A series of pile load tests were carried out in a geotechnical test pit and in a geotechnical centrifuge to determine the shaft resistance in compression and in tension during repeated loading. In the geotechnical test pit open ended steel pipe piles were jacked into compacted moist sand and after eliminating the end bearing by creating a void below the base, they were tested repeatedly in tension and in compression. For both cases the capacities decreased with increasing number of load cycles. The capacity in compression was sometimes larger and sometimes less than in tension, depending on the soil type. In the geotechnical centrifuge tests were performed on closed end pipe piles in medium dense dry silica sand. Both, the end bearing and the total pile resistance, were simultaneously measured to enable direct calculation of the shaft capacity. A continuous record of shaft and end bearing resistances, with respect to axial displacement and time, was obtained, suggesting an interaction between end bearing and shaft resistance during compressive loading.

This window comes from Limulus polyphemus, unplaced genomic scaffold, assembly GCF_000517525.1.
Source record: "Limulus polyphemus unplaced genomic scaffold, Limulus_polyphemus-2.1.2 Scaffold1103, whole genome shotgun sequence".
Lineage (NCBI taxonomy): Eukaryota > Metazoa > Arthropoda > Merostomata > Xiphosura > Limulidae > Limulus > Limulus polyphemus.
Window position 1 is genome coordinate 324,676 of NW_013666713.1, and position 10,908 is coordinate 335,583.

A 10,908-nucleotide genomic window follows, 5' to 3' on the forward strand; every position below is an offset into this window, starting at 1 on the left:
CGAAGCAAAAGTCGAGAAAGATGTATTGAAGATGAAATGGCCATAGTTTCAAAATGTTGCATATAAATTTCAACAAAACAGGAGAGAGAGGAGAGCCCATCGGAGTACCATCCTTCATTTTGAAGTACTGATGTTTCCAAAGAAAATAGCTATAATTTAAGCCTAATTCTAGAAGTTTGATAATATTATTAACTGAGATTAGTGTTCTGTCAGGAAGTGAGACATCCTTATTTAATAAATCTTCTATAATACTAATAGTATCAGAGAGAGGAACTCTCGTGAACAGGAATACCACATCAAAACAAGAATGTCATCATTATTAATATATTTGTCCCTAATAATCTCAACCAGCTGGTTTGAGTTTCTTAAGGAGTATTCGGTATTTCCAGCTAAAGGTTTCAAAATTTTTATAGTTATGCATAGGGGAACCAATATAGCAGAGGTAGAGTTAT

It appeared that as soon as the end bearing was activated the mobilization of a pressure bulb can dominate the frictional behaviour of relatively short closed end piles. It is believed that the mobilization of end bearing generates a pressure bulb at the pile base that curls upward around the pile and increases the horizontal stresses acting on the pile shaft. The decrease of the shaft resistance during repeated loading is related to contraction and a decrease in grain size of the soil adjacent to the pile shaft. These findings will be compared with results from field load tests and observations reported in recent studies by other researchers.
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